Can I reduce my need for glasses after cataract surgery?

You have more options than ever before for seeing well after cataract surgery. Would you like to reduce your need for glasses after cataract surgery? While many patients are suitable candidates for “Premium” IOL’s, many are not. Read this explanation, and watch the movie to gain an understanding of this subject. At our Marin Ophthalmic Surgery Center, we provide Standard, Aspheric, Toric and Multifocal IOL options depending on the needs of the patient. Doctors Shin and Kim will help guide you in your selection from these various lens implants.

Multifocal and Accommodating IOL’s typically result in the least need for glasses

Selected patients elect to have multifocal IOL’s in hopes of reducing as much as possible their need for glasses. These exciting lenses (“as well as accommodating” lenses) are used to provide near, far and some intermediate vision as well without glasses. The near vision correction for these lenses does take days, weeks or sometimes months to reach its best. We currently much prefer the multifocal IOLs over “accommodating” lenses (more on Crystalens). The cataract surgery itself (phacoemulsification) is the same as for other implants, but there are additional particular steps in the planning and postoperative management. We have been delighted with our patient’s response to these new lenses.


Toric IOL’s generally provide less dependency on glasses than Standard IOL’s

If you have astigmatism, give these lenses strong consideration: Astigmatism-correcting (Toric) IOL’s are sometimes good for either balanced vision or monovision, at a modest additional expense. The result with monovision is both near and far vision with reduced need for glasses. These lenses have excellent optics, and our patients are generally well pleased with them.

Aspheric IOLs provide excellent vision for those who don’t mind wearing glasses

Most of our patients receive an “aspheric” Monofocal IOL. For those who do not mind wearing glasses, monofocal implants are an excellent option. Most patients elect for this option. The goal is “Balanced Vision” for most of our patients. It is economical and effective. It provides diminished optical aberration, improving vision for driving at night or in poor light compared with the “standard” IOL. These are also great lenses for patients electing to have monovision.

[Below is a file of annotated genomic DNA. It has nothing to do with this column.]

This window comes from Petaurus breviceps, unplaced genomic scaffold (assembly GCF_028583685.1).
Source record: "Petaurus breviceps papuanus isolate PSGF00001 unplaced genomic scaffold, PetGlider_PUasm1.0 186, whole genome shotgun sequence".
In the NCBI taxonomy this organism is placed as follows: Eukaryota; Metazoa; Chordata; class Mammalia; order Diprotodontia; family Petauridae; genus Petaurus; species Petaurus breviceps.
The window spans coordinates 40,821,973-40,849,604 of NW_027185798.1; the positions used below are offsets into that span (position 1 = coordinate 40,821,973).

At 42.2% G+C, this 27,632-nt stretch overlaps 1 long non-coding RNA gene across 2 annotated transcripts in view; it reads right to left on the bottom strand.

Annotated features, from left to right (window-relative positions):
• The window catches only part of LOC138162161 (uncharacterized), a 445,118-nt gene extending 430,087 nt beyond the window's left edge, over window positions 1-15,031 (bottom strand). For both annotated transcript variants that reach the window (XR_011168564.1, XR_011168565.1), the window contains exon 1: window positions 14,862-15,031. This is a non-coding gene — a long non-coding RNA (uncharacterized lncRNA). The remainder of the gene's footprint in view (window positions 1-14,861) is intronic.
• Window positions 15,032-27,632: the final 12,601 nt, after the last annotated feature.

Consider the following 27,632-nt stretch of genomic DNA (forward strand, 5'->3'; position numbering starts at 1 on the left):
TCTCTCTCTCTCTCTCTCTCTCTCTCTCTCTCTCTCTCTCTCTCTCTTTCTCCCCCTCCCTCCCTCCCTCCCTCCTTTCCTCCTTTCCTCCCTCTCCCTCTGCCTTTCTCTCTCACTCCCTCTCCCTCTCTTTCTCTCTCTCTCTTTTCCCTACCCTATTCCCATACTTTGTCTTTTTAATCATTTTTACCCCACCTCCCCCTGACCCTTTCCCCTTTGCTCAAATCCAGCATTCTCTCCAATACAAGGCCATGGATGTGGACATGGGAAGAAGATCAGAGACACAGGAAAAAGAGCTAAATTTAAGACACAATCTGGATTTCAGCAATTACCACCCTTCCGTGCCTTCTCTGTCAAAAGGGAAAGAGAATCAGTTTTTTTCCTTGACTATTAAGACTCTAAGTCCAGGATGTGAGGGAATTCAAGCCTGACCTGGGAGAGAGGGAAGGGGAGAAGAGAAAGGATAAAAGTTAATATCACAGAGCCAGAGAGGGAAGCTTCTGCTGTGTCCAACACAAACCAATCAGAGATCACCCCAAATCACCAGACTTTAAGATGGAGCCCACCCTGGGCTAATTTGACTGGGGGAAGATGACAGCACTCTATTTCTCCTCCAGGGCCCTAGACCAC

Some patients want monovision. The ideal candidate has tried it before and likes it. The cataract surgery itself (phacoemulsification) is the same as for other implants, but there are additional particular steps in the planning, preparation, implantation and postoperative management. We have been delighted with our patient’s response to these new lenses.

Some of our patients experience reduction in their need for glasses by having Standard, Aspheric or Toric IOL’s of different powers in the two eyes (Monovision). This works best for people who have experienced monovision with contact lenses or laser vision correction before their cataract developed. This option as well is economical and effective.

Standard IOL’s

There are excellent standard (Spherical) Monofocal IOL’s available, but we no longer carry them in the inventory at MarinEyes because there are even better lenses available. We use them occasionally for certain circumstances. The goal is “Balanced Vision” in most cases, with the expectation of needing glasses after surgery.

If you prefer to have balanced vision (because you don’t like or have never tried monovision), you have two good options. Standard Aspheric Monofocal is a good choice for distance vision for both eyes, or Toric IOL if you have astigmatism. Additional fees will apply for Toric IOL.

We try to help you select the best option for your needs and desires. Any of these selections can be excellent for appropriate patients, but for every choice there will be some trade-off. We are happy to try to reduce the need for glasses when requested, but cannot promise either spectacle freedom or perfect vision. All of the potential risks of cataract surgery apply, plus some other considerations: the lenses do not always provide exact correction, and some patients may wish to have an additional laser vision correction to enhance results. Glare and haloes are more often annoying to the multifocal patient than the standard IOL or Toric IOL recipient. Glasses use is highest among standard IOL patients, and lowest for multifocal patients.